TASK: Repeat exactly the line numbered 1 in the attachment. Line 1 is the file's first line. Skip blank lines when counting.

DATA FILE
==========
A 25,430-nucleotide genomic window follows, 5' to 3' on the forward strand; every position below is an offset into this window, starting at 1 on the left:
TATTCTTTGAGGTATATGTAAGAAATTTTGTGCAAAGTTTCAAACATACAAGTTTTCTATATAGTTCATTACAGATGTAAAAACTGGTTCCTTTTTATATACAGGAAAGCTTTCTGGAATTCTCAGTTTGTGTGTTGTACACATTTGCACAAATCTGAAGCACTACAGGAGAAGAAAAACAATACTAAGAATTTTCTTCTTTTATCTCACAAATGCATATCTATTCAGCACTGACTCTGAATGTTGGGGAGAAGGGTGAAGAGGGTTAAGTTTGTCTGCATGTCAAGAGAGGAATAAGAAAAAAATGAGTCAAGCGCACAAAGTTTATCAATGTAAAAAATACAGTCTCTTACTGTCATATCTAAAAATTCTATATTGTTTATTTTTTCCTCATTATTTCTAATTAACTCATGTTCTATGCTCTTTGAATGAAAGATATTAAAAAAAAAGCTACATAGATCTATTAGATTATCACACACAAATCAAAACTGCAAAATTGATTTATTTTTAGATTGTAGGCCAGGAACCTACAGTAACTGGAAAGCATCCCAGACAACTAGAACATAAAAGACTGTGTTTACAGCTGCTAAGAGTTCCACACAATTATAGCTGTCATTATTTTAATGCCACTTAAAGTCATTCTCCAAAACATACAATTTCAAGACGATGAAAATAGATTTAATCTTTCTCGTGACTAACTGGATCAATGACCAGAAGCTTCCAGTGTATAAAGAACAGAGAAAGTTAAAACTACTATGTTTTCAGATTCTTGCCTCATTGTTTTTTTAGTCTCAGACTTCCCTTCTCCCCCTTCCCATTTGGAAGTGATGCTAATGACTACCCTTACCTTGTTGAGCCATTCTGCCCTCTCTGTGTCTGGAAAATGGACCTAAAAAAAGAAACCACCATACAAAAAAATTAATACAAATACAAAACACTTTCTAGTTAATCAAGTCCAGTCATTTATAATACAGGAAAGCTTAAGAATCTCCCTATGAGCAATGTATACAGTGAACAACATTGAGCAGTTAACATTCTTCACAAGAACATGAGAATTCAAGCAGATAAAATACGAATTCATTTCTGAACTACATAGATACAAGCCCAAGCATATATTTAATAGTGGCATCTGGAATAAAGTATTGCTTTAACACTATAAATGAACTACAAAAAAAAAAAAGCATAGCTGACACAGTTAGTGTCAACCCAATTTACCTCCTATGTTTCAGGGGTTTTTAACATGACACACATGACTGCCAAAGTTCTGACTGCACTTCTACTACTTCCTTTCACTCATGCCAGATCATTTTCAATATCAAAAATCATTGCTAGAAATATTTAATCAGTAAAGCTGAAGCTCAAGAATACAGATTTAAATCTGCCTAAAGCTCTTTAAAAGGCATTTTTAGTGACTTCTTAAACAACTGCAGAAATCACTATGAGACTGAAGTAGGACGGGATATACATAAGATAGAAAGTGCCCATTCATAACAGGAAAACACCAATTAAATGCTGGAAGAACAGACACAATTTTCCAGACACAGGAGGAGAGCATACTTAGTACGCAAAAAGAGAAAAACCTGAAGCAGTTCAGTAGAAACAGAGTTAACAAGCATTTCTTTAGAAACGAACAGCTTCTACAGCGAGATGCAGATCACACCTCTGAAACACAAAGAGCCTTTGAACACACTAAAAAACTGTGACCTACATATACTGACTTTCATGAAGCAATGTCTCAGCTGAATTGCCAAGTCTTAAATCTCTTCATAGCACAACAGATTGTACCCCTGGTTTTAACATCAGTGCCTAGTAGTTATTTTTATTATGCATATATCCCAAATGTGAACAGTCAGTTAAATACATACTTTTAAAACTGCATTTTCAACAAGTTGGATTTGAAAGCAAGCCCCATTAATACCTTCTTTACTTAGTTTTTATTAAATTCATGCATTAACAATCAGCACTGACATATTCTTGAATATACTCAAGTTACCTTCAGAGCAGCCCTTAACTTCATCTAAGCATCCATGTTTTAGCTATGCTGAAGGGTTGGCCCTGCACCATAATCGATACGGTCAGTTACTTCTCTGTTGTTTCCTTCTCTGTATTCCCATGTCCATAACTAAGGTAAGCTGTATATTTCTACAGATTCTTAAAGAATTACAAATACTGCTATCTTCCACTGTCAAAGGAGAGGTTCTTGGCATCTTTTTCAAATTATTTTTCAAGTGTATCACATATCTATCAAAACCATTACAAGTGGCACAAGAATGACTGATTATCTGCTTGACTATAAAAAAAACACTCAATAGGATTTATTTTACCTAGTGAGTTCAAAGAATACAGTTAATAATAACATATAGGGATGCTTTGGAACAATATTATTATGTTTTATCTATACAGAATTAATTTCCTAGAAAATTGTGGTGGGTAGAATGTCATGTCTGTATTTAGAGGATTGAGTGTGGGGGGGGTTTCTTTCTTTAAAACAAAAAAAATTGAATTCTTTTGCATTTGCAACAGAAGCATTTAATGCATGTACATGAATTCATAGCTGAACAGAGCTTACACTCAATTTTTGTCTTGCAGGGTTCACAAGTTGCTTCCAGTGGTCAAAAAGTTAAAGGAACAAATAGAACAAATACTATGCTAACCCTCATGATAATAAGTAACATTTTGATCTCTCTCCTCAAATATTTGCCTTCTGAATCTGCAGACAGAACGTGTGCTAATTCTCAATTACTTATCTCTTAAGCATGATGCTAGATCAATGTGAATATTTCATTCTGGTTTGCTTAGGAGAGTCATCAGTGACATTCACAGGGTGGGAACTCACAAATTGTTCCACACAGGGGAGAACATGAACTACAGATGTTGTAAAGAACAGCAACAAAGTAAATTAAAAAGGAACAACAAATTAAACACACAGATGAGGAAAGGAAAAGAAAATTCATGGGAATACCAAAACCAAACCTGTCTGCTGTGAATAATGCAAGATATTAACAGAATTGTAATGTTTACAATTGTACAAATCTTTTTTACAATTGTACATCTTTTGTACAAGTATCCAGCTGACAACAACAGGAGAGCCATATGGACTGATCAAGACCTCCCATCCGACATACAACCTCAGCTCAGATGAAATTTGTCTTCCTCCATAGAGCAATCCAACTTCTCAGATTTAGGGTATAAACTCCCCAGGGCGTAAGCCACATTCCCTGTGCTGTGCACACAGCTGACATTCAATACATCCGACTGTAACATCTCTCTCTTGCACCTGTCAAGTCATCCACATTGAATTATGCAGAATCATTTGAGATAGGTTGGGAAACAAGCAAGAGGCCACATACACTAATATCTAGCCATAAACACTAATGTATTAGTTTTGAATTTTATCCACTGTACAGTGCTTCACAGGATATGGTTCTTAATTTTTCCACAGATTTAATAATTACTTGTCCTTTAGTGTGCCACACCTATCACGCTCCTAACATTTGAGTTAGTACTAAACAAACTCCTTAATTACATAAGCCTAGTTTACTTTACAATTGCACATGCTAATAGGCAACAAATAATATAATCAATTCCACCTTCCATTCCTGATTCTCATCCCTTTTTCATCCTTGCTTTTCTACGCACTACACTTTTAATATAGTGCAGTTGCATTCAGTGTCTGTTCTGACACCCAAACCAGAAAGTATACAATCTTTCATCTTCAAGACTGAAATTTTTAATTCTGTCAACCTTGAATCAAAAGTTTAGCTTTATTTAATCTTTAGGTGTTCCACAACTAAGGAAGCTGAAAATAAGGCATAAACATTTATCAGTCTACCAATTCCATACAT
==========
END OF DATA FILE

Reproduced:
A 25,430-nucleotide genomic window follows, 5' to 3' on the forward strand; every position below is an offset into this window, starting at 1 on the left: